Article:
The World of Animals

The study of animal behavior is a cornerstone of experimental psychology, shedding light on how animals interact with each other and with their environments, and why they behave the way they do. By studying animal behavior, humans can learn more about their own behavior.

Animal behavior research is particularly relevant to the study of human behavior when it comes to preservation of a species, or how an animal’s behavior helps it survive. For example, the behavior of animals in stressful or aggressive situations can be studied to help find solutions for humans in similar circumstances. Animal behavior research also contributes to the study of genetics by helping to resolve questions of nature vs. nurture, or which behaviors genes control and which behaviors the environment controls.

Animal-assisted therapy, where dogs, horses and other domestic animals help facilitate therapy, can be helpful for those who are socially isolated, coping with a diagnosis on the autism spectrum, or suffering from a mood disorder or post-traumatic stress. Interacting with animals has been found to increase human levels of oxytocin, a hormone that enhances social bonding. Animal behaviorists are also interested in the ways animals themselves can benefit from their relationships with humans.

Recent posts on Animal Behavior

The First Domestication: How Wolves and Humans Coevolved

By Marc Bekoff Ph.D. on December 11, 2017 in Animal Emotions
A new book argues that cooperation rather than competition between humans and wolves was important in wolves becoming dogs. The dumpster scavenging belief is dealt a serious blow.

Why Not Alpha?

Does your dog bite, snarl or snap at you, despite your most devoted love and affection? Are you worried you may have an “alpha” dog?

Love, Trust, and Sexual Infidelity

By Eyal Winter Ph.D. on December 09, 2017 in Feeling Smart
Can a medication based on oxytocin treat sexual infidelity?

How to Give Dogs the Best Lives Possible in a Human World

By Marc Bekoff Ph.D. on December 08, 2017 in Animal Emotions
Researchers and trainers weigh in on how to make the world better for dogs. Repeated themes include letting dogs be dogs, knowing dog behavior, and using positive training.

Are Dogs Really Smarter Than Cats?

By Stanley Coren PhD., DSc, FRSC on December 06, 2017 in Canine Corner
A look at their brain structure might help answer the question.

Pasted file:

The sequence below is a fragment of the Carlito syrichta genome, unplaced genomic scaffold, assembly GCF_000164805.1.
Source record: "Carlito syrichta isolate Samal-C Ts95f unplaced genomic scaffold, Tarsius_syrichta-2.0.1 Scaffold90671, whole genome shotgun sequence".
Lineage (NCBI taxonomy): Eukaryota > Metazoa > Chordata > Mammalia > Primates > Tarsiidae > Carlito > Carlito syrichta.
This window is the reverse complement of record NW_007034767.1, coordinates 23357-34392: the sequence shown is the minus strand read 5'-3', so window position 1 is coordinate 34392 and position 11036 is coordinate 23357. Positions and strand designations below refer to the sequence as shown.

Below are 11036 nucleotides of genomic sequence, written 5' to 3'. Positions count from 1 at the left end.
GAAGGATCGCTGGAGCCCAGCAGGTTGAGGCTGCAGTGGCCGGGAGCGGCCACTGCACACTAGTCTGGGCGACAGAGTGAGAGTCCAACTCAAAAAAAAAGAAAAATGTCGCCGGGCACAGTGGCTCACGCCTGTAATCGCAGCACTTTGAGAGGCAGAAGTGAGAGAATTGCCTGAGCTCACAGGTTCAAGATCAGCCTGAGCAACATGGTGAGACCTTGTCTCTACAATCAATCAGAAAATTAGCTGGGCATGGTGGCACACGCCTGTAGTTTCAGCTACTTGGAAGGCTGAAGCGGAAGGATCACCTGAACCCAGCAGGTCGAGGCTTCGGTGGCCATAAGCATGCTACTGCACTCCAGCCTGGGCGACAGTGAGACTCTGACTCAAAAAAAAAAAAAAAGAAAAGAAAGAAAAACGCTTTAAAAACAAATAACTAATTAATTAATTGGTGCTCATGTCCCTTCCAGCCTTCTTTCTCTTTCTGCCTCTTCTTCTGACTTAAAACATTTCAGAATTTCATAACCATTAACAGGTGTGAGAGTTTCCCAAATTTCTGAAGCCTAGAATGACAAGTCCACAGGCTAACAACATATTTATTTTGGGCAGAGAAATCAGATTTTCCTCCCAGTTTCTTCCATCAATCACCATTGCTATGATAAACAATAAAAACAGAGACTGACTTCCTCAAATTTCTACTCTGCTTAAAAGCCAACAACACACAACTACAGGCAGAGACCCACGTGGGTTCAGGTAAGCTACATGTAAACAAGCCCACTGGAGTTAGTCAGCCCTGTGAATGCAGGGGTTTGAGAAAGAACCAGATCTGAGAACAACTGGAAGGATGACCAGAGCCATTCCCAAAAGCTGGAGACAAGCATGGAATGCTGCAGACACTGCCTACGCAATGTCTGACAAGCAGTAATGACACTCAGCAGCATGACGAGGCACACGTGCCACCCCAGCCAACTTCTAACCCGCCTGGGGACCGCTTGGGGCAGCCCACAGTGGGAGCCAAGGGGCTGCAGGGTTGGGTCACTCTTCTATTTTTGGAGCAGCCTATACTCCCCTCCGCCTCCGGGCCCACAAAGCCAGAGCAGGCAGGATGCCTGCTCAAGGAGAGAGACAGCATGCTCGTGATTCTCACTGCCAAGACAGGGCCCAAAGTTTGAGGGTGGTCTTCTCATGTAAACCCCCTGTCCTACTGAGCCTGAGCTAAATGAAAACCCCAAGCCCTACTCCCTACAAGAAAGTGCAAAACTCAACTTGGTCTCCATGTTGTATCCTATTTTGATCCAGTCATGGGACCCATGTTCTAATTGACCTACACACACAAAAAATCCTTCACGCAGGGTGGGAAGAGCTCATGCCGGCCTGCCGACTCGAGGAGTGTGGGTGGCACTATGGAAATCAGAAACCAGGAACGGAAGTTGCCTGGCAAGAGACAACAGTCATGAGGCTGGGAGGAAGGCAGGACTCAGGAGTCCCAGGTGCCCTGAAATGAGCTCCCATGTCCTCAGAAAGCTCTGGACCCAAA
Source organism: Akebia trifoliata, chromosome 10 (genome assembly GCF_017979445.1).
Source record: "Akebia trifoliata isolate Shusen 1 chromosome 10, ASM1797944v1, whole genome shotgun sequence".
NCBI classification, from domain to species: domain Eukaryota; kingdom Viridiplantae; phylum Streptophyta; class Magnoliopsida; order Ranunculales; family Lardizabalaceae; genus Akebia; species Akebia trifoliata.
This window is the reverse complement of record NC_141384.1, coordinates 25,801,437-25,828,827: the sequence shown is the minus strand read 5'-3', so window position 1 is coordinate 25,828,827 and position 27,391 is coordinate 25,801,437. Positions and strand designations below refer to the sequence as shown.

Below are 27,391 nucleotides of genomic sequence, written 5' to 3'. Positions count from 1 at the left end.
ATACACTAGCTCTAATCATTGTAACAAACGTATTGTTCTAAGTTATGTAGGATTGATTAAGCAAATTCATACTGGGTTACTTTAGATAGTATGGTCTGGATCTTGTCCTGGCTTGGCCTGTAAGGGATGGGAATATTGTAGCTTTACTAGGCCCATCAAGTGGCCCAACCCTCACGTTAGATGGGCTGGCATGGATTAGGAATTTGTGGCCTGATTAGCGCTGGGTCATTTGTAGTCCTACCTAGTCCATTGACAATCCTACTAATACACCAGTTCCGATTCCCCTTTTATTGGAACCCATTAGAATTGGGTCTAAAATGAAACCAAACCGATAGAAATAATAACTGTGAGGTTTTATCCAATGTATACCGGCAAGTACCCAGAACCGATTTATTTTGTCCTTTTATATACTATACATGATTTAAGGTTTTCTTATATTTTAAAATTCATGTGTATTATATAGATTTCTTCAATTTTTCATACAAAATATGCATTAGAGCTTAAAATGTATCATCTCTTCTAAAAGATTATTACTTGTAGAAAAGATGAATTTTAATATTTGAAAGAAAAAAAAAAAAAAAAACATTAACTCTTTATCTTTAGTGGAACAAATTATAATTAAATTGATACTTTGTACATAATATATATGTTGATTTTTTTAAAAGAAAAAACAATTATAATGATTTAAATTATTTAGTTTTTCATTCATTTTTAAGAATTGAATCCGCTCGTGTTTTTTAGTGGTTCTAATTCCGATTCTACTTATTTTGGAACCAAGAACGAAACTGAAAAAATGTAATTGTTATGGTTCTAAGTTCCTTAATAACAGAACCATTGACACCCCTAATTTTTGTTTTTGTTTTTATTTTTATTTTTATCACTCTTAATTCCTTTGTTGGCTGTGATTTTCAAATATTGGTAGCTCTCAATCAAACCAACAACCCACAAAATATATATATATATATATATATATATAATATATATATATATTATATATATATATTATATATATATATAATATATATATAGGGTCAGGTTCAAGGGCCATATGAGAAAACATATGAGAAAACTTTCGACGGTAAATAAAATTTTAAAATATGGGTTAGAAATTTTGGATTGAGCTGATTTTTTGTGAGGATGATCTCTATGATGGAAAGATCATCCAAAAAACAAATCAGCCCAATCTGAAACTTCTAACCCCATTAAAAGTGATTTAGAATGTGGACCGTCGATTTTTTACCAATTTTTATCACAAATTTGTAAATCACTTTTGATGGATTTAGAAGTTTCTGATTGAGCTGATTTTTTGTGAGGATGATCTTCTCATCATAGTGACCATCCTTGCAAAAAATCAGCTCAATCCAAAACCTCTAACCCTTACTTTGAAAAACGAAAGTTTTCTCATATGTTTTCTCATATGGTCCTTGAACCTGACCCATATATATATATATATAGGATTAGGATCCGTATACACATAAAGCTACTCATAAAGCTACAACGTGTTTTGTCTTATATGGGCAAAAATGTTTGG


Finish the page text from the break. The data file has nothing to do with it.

Punishment-Based Dog Training a Risk Factor for Euthanasia?

By Jessica Pierce Ph.D. on December 06, 2017 in All Dogs Go to Heaven
Why do some dogs with behavioral problems wind up being euthanized or relinquished, while others are able to successfully stay in their home?

How "Pet-tie" Are Dogs? What About Goldfish and Lizards?

By Hal Herzog Ph.D. on December 05, 2017 in Animals and Us
Our concepts of animal "pet-ness" raise ethical issues and have implications for the unconditional love theory of pet-keeping.

His Hormones Made Him Do It.... Or Not

What do we really know about hormones and sexual harassment?

Living With a Dog Is Good, If It's Good for You and the Dog

By Marc Bekoff Ph.D. on December 04, 2017 in Animal Emotions
A detailed study of more than three million people in Sweden shows that especially for individuals living alone, a dog has some health benefits. But, is it also good for the dog?

Giving Puppies Extra Socialization Is Beneficial for Them

By Marc Bekoff Ph.D. on December 01, 2017 in Animal Emotions
A new study shows that extra socialization for puppies makes a positive difference. It's a win-win for all and no worries about spoiling them. We're their lifelines, so just do it.

Snakes in the Toilet!

By Fredric Neuman M.D. on December 01, 2017 in Fighting Fear
When Freudian nightmares become real.

Why Giving Up Sometimes Makes Sense

By Seth Slater M.F.A. on November 30, 2017 in The Dolphin Divide
Quitting for now can mean winning later on. Giving up to conserve energy can sometimes be our best and smartest option for the moment.

Can Dogs Tell Us We're Angry When We Don't Know We Are?